The many disappointments, great distress, and perplexity I met with, put me into a most horrible frame of contesting with the Almighty; with an inward vehemence and virulence finding fault with his ways of dealing with mankind.I found great fault with the imputation of Adam's sin to his posterity; and my wicked heart often wished for some other way of salvation, than by Jesus Christ.Being like the troubled sea, my thoughts confused, I used to contrive to escape the wrath of God by some other means.I had strange projects, full of atheism, contriving to disappoint God's designs and decrees concerning me, or to escape his notice, and hide myself from him.But when, upon reflection, I saw these projects were vain, and would not serve me, and that I could contrive nothing for my own relief; this would throw my mind into the most horrid frame, to wish there was no God, or to wish there were some other god that could control Him, etc.
These thoughts and desires were the secret inclinations of my heart, frequently acting before I was aware; but, alas!they were mine, although I was affrighted when I came to reflect on them.When I considered, it distressed me to think, that my heart was so full of enmity against God; and it made me tremble, lest his vengeance should suddenly fall upon me.I used before to imagine, that my heart was not so bad as the Scriptures and some other books represented it.Sometimes I used to take much pains to work it up into a good frame, an humble submissive disposition; and hoped there was then some goodness in me.But, on a sudden, the thoughts of the strictness of the law, or the sovereignty of God, would so irritate the corruption of my heart, that I had so watched over, and hoped I had brought to a good frame, that it would break over all bounds, and burst forth on all sides, like floods of water when they break down their dam.
Works of Jonathan Edwards, Banner of Truth Trust, Vol II, pp. 317-18.
Brainerd graphically describes four specific truths that made him exceedingly angry while he was under conviction of sin. Men today hate the same truths, but these very truths are the only hope that poor sinners have. This is why a necessity is laid on us to preach these specific truths. Unless we preach God on a throne of holiness and sovereignty, we will only be stirring up the dust and not really helping poor sinners at all. We will never see men on their knees seeking mercy until they see God on His throne of sovereignty and holiness.
And while I was in this distressed, bewildered, and tumultuous state of mind, the corruption of my heart was especially irritated with the following things.
1.The Strictness of the divine Law. For I found it was impossible for me, after my utmost pains, to answer its demands.I often made new resolutions, and as often broke them.....I was extremely loth to own my utter helplessness in this matter:but after repeated disappointments, thought that, rather than perish, I could do a little more still; especially if such and such circumstances might but attend my endeavors and strivings.....This hope of future more favorable circumstances, and of doing something great hereafter, kept me from utter despair in myself, and from seeing myself fallen into the hands of a sovereign God, and dependent on nothing but free and boundless grace.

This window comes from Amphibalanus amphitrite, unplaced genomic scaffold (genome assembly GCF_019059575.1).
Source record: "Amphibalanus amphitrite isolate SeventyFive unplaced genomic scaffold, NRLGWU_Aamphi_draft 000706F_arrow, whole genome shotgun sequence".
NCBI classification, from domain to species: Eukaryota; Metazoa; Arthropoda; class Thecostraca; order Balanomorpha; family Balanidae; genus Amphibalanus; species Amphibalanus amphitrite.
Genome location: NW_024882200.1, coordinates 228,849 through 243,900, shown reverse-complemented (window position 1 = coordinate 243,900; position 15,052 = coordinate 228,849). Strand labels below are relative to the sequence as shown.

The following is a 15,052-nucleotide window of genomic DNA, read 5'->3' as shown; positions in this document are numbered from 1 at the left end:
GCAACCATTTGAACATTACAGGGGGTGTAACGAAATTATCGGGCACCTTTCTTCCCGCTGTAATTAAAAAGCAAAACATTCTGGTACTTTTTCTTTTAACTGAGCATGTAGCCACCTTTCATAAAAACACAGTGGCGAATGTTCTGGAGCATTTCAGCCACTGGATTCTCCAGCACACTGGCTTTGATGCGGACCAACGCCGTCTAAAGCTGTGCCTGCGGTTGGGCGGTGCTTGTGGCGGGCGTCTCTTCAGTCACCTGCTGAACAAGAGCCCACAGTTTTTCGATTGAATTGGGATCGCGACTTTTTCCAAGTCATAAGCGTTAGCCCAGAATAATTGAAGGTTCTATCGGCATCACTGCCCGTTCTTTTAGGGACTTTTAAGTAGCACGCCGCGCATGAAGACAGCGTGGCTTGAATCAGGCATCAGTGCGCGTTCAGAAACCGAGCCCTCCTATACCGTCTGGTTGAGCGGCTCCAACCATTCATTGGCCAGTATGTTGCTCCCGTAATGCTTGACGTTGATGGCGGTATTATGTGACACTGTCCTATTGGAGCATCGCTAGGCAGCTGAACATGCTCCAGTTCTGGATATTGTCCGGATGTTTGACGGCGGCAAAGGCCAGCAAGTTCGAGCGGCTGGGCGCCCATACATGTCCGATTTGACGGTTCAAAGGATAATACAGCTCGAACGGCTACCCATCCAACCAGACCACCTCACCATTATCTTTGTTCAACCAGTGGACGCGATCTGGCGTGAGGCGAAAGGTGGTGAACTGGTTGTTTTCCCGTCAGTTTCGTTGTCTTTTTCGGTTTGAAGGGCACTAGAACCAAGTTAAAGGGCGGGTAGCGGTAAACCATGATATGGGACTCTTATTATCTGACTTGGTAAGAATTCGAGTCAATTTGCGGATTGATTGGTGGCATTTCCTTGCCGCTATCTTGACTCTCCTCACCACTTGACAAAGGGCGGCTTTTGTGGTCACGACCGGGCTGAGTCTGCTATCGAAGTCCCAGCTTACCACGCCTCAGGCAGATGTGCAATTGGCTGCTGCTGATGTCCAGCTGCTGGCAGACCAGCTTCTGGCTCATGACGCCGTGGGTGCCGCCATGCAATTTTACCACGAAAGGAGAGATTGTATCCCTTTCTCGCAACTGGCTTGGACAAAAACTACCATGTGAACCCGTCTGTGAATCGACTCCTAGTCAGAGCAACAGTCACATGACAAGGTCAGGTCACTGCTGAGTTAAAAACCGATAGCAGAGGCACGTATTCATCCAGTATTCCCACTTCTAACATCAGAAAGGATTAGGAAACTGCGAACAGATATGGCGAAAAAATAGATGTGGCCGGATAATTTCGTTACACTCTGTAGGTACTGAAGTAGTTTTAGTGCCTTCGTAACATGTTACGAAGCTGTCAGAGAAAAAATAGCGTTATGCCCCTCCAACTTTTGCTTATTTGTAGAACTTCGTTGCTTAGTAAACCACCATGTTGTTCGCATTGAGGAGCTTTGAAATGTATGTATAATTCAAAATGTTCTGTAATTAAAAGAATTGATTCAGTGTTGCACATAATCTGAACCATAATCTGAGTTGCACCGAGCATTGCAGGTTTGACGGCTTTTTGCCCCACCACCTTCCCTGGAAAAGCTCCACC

As you can see, at the bottom of every objection and problem in Brainerd's mind, the sovereignty of God was always the center. He could not bear the thought of putting himself solely into the hands of a sovereign God and trust in nothing but "free and boundless grace." Herein lies the heart of every sinner's problem and most modern-day preachers compound that problem instead of helping it.
2.Another thing was, that faith alone was the condition of salvation; that God would not come down to lower terms, and that he would not promise life and salvation upon my sincere and hearty prayers and endeavors.That word, Mark 16:16, "He that believeth not, shall be damned," cut off all hope there:and I found, faith was the sovereign gift of God; that I could not get it as of myself, and could not oblige God to bestow it upon me, by any of my performances, (Eph.2:1,8.) This, I was ready to say, is a hard saying, who can bear it?I could not bear, that all I had done should stand for mere nothing, who had been very conscientious in duty, had been exceeding religious a great while, and had, as I thought, done much more than many others who had obtained mercy.
3.Another thing was, that I could not find out what faith was; or what it was to believe, and come to Christ.....
4.Another thing to which I found a great inward opposition, was the sovereignty of God. I could not bear that it should be wholly at God's pleasure to save or damn me, just as He would.
That passage, Romans 9:11-23 was a constant vexation to me, especially verse 21.Reading or meditating on this, always destroyed my seeming good frames:for when I thought I was almost humbled, and almost resigned, this passage would make my enmity against the sovereignty of God appear.When I came to reflect on my inward enmity and blasphemy, which arose on this occasion, I was the more afraid of God, and driven further from any hopes of reconciliation with Him.It gave me such a dreadful view of myself, that I dreaded more than ever to see myself in God's hands, at His sovereign disposal, and it made me more opposed than ever to submit to his sovereignty; for I thought God designed my damnation.....
It was the sight of the truth concerning myself, truth respecting my state, as a creature fallen and alienated from God, and that consequently could make no demands on God for mercy, but must subscribe to the absolute sovereignty of the Divine Being; the sight of the truth, I say, my soul shrank away from, and trembled to think of beholding. Ibid, page 318